In the late Middle Ages, Rome’s Colosseum was a huge condominium, says the latest archaeological investigation into Rome’s most iconic monument.

A three-week excavation beneath the arched entrances to the Colosseum by archaeologists and students from Roma Tre University and the American University of Rome brought to light evidence showing that ordinary Romans lived within the Colosseum from the 9th century until at least 1349, when the building was damaged by an earthquake.

Archaeologists unearthed late medieval dwellings, including terracotta sewage pipes, pottery, the foundations of a twelfth-century wall and a tiny monkey figurine carved from ivy was also found — possibly a chess piece.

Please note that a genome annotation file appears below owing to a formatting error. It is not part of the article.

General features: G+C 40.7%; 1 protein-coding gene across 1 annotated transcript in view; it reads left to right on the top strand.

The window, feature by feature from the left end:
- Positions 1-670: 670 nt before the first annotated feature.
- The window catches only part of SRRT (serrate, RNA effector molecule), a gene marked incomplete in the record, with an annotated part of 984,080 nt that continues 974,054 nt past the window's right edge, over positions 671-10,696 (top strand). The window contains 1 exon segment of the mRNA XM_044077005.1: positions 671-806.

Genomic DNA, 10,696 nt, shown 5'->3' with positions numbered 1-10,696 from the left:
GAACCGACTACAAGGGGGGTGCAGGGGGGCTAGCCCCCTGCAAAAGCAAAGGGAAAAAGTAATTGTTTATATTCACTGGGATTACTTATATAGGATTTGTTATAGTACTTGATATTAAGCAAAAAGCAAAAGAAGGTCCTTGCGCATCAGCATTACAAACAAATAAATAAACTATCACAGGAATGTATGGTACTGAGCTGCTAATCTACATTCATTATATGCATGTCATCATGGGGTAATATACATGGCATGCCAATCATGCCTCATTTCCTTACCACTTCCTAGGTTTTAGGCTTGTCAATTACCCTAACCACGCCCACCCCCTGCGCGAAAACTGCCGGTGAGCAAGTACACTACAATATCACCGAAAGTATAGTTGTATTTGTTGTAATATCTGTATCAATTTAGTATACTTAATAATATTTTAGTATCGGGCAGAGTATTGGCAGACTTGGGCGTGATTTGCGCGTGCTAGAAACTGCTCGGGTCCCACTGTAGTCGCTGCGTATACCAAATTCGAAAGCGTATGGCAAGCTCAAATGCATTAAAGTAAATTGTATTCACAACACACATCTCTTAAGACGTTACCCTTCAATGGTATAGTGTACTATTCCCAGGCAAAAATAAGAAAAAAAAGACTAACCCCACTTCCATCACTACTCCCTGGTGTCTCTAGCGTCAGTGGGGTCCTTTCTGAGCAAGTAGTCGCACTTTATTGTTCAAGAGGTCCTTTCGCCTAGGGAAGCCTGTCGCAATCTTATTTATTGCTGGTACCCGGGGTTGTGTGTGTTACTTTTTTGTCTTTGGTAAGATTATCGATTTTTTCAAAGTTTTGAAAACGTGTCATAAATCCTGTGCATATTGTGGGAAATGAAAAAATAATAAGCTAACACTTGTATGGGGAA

“This excavation has allowed us to identify an entire housing lot from the late medieval period,” Rossella Rea, the director of the Colosseum, told Discovery News.

At that time, the area was used as a common space, a bustling medieval bazaar, controlled by friars who rented space for housing, stables, and workshops. Houses and workshops opened onto the central arena, where gladiators once fought and wild animal hunting spectacles were shown.